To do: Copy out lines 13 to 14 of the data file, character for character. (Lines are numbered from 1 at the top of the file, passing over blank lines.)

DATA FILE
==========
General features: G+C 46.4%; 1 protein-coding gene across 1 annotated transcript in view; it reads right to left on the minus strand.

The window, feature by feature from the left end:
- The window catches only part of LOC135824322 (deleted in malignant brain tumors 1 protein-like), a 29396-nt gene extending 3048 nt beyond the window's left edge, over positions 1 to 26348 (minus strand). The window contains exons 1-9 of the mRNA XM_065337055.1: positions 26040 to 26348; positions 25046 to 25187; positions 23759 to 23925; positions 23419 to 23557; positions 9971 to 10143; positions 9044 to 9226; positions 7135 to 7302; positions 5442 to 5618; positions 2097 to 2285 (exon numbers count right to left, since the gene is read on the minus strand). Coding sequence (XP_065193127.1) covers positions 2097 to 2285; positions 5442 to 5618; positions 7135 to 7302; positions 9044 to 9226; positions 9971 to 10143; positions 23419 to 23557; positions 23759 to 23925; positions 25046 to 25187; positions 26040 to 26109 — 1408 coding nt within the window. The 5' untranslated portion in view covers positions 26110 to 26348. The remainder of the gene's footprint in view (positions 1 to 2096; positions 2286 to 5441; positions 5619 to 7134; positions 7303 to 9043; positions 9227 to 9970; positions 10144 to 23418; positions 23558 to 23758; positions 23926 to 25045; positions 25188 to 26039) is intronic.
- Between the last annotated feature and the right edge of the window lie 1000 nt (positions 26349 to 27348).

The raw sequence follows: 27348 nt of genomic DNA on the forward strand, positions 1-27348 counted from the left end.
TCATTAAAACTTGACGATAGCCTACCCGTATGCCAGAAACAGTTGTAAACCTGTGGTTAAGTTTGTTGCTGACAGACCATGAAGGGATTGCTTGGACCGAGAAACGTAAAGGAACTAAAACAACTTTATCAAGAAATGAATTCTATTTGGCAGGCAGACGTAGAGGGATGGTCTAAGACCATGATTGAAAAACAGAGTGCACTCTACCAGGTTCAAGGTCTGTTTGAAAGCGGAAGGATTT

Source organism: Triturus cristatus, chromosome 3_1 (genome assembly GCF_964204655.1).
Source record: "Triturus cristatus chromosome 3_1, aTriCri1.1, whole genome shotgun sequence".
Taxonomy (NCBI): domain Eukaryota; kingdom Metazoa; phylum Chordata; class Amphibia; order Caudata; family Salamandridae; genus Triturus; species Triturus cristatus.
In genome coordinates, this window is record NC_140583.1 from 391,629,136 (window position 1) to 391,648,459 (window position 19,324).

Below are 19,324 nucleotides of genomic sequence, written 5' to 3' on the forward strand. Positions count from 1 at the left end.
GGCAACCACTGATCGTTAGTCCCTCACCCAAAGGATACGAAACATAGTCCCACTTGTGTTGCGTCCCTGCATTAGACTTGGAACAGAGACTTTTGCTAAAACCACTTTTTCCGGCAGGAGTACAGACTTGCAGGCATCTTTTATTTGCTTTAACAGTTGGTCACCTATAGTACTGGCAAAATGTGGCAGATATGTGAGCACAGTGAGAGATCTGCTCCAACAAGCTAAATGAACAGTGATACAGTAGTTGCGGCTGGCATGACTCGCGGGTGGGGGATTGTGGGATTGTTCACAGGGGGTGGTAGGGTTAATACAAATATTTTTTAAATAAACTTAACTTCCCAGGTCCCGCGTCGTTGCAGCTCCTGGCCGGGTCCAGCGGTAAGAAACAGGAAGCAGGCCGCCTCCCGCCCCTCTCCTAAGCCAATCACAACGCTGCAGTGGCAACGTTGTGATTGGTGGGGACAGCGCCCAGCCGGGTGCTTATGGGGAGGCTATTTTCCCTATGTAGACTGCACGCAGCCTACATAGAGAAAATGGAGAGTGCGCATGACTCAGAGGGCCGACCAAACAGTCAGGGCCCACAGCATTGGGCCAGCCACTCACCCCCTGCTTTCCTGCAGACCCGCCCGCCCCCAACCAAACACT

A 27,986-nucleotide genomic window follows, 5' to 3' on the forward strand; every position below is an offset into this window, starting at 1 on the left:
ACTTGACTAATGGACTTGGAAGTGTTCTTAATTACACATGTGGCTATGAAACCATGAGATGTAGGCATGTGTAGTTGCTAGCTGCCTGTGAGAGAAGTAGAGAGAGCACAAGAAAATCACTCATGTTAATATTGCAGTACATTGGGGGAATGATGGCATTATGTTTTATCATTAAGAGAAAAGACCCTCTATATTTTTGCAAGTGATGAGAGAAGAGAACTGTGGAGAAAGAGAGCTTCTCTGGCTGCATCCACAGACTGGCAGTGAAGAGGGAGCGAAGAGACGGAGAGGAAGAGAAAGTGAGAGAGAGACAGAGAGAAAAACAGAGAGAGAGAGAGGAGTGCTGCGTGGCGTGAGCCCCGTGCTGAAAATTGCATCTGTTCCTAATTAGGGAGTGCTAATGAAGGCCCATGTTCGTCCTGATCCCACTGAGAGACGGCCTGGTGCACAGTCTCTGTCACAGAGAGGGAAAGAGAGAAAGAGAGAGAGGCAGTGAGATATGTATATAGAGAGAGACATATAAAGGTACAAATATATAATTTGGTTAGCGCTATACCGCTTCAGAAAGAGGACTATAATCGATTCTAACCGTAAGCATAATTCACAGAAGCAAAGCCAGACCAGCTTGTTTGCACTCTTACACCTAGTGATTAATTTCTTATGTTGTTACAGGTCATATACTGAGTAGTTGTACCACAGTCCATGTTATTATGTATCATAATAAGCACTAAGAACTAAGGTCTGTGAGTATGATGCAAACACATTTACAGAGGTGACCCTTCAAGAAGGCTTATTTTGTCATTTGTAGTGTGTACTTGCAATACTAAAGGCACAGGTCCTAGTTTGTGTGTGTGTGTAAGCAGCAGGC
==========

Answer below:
A 27,986-nucleotide genomic window follows, 5' to 3' on the forward strand; every position below is an offset into this window, starting at 1 on the left:
ACTTGACTAATGGACTTGGAAGTGTTCTTAATTACACATGTGGCTATGAAACCATGAGATGTAGGCATGTGTAGTTGCTAGCTGCCTGTGAGAGAAGTAGAGAGAGCACAAGAAAATCACTCATGTTAATATTGCAGTACATTGGGGGAATGATGGCATTATGTTTTATCATTAAGAGAAAAGACCCTCTATATTTTTGCAAGTGATGAGAGAAGAGAACTGTGGAGAAAGAGAGCTTCTCTGGCTGCATCCACAGACTGGCAGTGAAGAGGGAGCGAAGAGACGGAGAGGAAGAGAAAGTGAGAGAGAGACAGAGAGAAAAACAGAGAGAGAGAGAGGAGTGCTGCGTGGCGTGAGCCCCGTGCTGAAAATTGCATCTGTTCCTAATTAGGGAGTGCTAATGAAGGCCCATGTTCGTCCTGATCCCACTGAGAGACGGCCTGGTGCACAGTCTCTGTCACAGAGAGGGAAAGAGAGAAAGAGAGAGAGGCAGTGAGATATGTATATAGAGAGAGACATATAAAGGTACAAATATATAATTTGGTTAGCGCTATACCGCTTCAGAAAGAGGACTATAATCGATTCTAACCGTAAGCATAATTCACAGAAGCAAAGCCAGACCAGCTTGTTTGCACTCTTACACCTAGTGATTAATTTCTTATGTTGTTACAGGTCATATACTGAGTAGTTGTACCACAGTCCATGTTATTATGTATCATAATAAGCACTAAGAACTAAGGTCTGTGAGTATGATGCAAACACATTTACAGAGGTGACCCTTCAAGAAGGCTTATTTTGTCATTTGTAGTGTGTACTTGCAATACTAAAGGCACAGGTCCTAGTTTGTGTGTGTGTGTAAGCAGCAGGC